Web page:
- Facebook has apologised to the Anne Frank Center for removing an article it posted which featured an image of naked child holocaust victims.
- Facebook said the post was removed because it featured nude images of children, which is banned on the platform. It later restored the post.
- It’s not the first time Facebook’s moderation process has failed to take historical context into account.
Facebook has apologised to the Anne Frank Center for removing an article it posted calling for more Holocaust education. The post featured an image of child Holocaust victims, naked and emaciated.
These numbers are alarming, but this is why we do what we do. Currently only 10 states mandate Holocaust and Genocide Education. How do we counter ignorance about the Holocaust with knowledge, compassion, and understanding? https://t.co/1xtsNLAKEx
— Anne Frank Center USA (@AnneFrankCenter) August 21, 2018
The Anne Frank Center asked Facebook on Wednesday to clarify why it had removed the post. It also highlighted that Facebook allows Holocaust denial on its platform, which it viewed as hypocrisy.
Hi @Facebook, you removed our post promoting the need for Holocaust Education for apparently violating community standards. You haven't given us a reason, yet allow Holocaust Denial pages to still exist. Seems a little hypocritical?(the post was the exact same as the tweet below) https://t.co/H4bYTdEQp3
— Anne Frank Center USA (@AnneFrankCenter) August 29, 2018
“While Facebook removes the AFC’s post promoting the need to educate on the past, it continues to allow pages and posts that directly deny the reality of the deaths of more than six million people. Holocaust denial dehumanizes people. It makes thousands feel unsafe. It violates the very standards Facebook lays out for it users. Yet these hate-filled propaganda pages remain,” an Anne Frank Center spokeswoman told Business Insider.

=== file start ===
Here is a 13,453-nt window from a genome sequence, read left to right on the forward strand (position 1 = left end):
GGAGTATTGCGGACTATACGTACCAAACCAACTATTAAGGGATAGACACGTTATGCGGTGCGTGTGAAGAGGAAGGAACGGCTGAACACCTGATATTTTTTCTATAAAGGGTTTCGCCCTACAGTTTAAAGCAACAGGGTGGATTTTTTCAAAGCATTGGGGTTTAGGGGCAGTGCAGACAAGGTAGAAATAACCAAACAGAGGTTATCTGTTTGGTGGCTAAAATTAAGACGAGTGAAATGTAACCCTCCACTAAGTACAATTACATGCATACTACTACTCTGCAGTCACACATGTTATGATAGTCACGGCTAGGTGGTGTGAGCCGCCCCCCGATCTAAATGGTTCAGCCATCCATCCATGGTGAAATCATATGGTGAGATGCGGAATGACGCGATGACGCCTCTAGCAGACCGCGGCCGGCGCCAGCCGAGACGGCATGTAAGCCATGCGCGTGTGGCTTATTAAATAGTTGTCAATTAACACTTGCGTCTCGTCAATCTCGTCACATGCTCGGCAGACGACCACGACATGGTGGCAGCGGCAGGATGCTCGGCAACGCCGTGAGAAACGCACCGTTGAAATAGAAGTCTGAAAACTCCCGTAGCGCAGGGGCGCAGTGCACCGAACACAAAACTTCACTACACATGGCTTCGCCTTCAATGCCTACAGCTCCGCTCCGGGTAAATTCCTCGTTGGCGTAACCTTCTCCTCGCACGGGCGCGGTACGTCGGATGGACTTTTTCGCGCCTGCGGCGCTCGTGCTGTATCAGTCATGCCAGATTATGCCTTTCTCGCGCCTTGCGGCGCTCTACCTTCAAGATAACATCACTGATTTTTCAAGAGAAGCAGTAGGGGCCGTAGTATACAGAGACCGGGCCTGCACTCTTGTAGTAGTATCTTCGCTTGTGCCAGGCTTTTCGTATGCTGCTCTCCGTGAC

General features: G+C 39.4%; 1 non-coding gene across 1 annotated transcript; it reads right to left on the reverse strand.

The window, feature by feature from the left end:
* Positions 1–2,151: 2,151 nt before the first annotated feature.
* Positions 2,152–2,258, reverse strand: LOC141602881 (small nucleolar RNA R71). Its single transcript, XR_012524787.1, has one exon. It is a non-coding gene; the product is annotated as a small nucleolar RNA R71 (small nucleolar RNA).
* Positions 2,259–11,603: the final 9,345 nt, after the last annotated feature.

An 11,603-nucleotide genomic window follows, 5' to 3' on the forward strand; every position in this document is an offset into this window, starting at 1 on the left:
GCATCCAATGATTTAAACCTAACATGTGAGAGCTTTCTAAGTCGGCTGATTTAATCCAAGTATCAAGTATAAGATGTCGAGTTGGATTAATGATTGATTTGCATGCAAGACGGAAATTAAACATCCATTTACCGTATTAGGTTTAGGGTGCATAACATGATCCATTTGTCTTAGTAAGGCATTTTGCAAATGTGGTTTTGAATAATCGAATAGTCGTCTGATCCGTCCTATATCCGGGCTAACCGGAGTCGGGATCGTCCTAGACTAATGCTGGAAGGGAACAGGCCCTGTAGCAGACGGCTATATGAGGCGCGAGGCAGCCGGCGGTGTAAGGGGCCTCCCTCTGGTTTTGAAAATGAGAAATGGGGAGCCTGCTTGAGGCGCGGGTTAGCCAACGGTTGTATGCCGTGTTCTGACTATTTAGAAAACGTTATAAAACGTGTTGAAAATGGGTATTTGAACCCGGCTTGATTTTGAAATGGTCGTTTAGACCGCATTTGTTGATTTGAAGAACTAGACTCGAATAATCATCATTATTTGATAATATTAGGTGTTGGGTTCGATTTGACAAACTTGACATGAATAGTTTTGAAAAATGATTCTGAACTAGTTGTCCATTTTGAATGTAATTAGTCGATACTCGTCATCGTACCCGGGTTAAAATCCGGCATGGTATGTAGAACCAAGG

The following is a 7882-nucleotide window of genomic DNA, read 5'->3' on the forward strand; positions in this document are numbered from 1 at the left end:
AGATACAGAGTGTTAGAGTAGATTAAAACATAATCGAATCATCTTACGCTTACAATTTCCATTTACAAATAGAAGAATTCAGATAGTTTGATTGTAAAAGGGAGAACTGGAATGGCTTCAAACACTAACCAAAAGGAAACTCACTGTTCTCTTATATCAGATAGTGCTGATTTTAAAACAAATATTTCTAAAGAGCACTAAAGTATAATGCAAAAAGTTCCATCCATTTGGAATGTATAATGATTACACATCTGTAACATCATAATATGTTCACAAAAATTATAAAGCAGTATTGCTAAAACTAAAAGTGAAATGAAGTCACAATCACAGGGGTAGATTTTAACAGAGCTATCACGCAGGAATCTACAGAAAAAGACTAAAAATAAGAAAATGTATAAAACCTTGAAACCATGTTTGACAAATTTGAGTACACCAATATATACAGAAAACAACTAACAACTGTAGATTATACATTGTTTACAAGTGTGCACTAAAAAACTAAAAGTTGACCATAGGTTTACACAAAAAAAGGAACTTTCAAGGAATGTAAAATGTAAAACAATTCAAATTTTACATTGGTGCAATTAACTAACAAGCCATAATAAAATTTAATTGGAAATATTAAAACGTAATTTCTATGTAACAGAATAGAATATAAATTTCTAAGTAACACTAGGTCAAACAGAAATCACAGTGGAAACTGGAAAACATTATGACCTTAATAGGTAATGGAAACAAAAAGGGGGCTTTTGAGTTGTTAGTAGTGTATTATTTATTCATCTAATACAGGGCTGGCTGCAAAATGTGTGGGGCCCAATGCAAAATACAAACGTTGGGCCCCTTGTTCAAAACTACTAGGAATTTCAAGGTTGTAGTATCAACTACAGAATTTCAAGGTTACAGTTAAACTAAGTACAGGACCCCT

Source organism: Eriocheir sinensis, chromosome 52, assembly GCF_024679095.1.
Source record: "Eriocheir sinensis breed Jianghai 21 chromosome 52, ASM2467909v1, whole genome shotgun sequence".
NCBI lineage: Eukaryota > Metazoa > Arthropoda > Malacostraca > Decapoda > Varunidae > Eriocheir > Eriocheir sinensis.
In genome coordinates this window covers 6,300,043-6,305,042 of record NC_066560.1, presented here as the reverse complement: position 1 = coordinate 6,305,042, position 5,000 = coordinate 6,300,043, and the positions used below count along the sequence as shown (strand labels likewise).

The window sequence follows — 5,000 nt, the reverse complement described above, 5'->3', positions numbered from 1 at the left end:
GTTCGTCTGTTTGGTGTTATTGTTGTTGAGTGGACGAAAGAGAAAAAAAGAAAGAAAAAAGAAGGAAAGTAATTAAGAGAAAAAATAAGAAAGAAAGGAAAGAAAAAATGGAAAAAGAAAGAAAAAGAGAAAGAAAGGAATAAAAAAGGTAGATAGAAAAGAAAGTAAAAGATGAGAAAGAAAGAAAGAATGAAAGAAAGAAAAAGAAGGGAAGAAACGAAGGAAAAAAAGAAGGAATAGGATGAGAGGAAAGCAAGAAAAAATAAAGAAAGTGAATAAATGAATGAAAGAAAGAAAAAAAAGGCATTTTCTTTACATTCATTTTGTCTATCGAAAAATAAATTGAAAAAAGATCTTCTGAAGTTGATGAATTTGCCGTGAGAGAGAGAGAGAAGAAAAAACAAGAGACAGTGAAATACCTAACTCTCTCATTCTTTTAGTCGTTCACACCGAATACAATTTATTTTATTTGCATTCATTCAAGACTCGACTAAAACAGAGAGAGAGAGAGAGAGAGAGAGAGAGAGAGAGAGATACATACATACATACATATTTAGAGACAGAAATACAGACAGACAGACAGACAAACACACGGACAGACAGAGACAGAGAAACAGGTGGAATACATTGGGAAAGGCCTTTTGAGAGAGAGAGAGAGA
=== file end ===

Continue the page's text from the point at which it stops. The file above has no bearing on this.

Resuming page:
Six hours later Facebook apologised, saying that the post had been removed because it featured nude images of children, which are banned on the platform. It also restored the post.
@AnneFrankCenter, we put your post back up and sent you a message on FB. We don’t allow nude images of children on FB, but we know this is an important image of historical significance and we’ve restored it. We’re sorry and thank you for bringing it to our attention.
— Facebook (@Facebook) August 29, 2018
It is not clear whether the image was automatically flagged by Facebook’s algorithm or reported by a user. Facebook did not elaborate when asked by Business Insider.
This is not the first time Facebook has had trouble with historical context. In July it apologised for flagging the Declaration of Independence as hate speech, and museums in Belgium published an open letter to Mark Zuckerberg after they found nude paintings by Rubens were being censored on the platform.
The Anne Frank Center told Business Insider it accepts Facebook’s apology. “We understand the difficulty in assessing the context of potentially controversial content. That said, it shouldn’t have taken us publicly calling out Facebook to restore our post. Hopefully, Facebook can revise their protocols,” said a spokeswoman.
“If Facebook is serious about its community standards it should start tackling Holocaust denial and not the organisations who are trying to educate people on discrimination, facts, and history,” she added.
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